• gothamette says:


          W/r to Hanson, he’s a decent conservative but a bit thick, IMO, and his loyalty to Trump has deformed his reasoning faculties. So he’s reduced to carping – not that his carping is totally w/o merit. But it’s carping and doesn’t get to the heart of the matter, which is that in order to stomp this virus in the bud we’d all have to sacrifice liberty in the short run to save freedom in the long run.

          Unfortunately I think that libertarian-leaning democracies aren’t well-suited to crushing viral pandemics. I suspect that Trump is enacting the herd immunity strategy. He just isn’t saying so.

          All I can say is, watch out for yourselves, guys.

          • gothamette says:

            Addendum: a few posts back (which seems like an eternity) Greg was laughing at people who thought our economy was so fragile it couldn’t withstand a pause to take care of an epidemic. I laugh at those people who think our liberties are so fragile that they couldn’t stand a temporary adjustment to kill a pandemic. I expect that one of the local libertarians will quote Franklin, so I’ll do it for them:

            “Those who would give up essential Liberty, to purchase a little temporary Safety, deserve neither Liberty nor Safety.”

            Franklin was writing about a tax dispute. He lost his own son to smallpox. He was a scientist. I think he’d have been in favor of strict quarantines.

          • Frau Katze says:

            He didn’t seem to understand that these Hispanics were putting themselves (and by extension, others) at higher risk for Covid.

          • Frau Katze says:

            The libertarians are obsessed with the idea that the government must be bad. just because it’s a government. I realize it can be bad, but you have to look at each scenario separately. Ranting about the lockdown being unconstitutional seems stupid to me.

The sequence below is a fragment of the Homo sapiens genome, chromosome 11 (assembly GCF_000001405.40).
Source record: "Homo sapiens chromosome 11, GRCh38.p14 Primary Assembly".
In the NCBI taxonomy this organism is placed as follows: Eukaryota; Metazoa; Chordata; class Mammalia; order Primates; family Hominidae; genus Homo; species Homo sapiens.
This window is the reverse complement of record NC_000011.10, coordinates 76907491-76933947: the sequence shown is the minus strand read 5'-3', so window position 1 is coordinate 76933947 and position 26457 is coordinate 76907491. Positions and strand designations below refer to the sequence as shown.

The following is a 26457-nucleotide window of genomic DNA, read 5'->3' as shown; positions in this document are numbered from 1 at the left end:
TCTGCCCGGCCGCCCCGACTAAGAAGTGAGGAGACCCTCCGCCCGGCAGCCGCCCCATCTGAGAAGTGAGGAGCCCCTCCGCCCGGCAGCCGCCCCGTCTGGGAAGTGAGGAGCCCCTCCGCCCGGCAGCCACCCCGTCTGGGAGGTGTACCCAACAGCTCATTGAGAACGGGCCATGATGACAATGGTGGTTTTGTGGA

You might have other reasons to oppose a lockdown, especially if it goes on for a long time. But being unconstitutional doesn’t sound like a good reason. You see them going crazy about contact tracing, for example.

            • Maciano says:

              Covid19 proved Libertarianism and classical liberalism to be idiotic belief systems.

              For that reason they must now prove COVID19 to be not so deadly. If that means killing their parents, grandparents and sickly cousin, so be it.

              During war, disasters and pandemics we need a government. No further word needs to be spoken about it. It’s like saying apples don’t fall down.

            • saintonge235 says:

              Lockdowns are NOT unconstitutional. Look up “police power.” It’s one of the ones specifically reserved to the states by the Tenth Amendment. And remember that Typhoid Mary died in jail, all quite legally, because the police power was used to protect the public from her. Check out the history of mandatory quarantines while you are at it.

              It astounds me how many people run around with a ‘personal’ Constitution in their head that they think is binding on the nation.

              • gothamette says:

                Where are the lockdowns? Here in NYC with the highest amount of cases we are being advised to stay home. Yet every day that it isn’t raining people are out and about. Way less than before. Masks. Enforced social distancing in essential stores. Life is not normal. But no one is being shot on sight, no one is being forced to stay home. Ask me how I know? Because I go out.

                Pizza shops are open. In NYC, that is an essential service. /sighs/ The pizza makers wear masks and gloves. I would never in a thousand years go into a NYC pizza shop now & order a slice but I offer this an example of how lax the rules in the country are. The militia LARPers are reacting to a fantasy.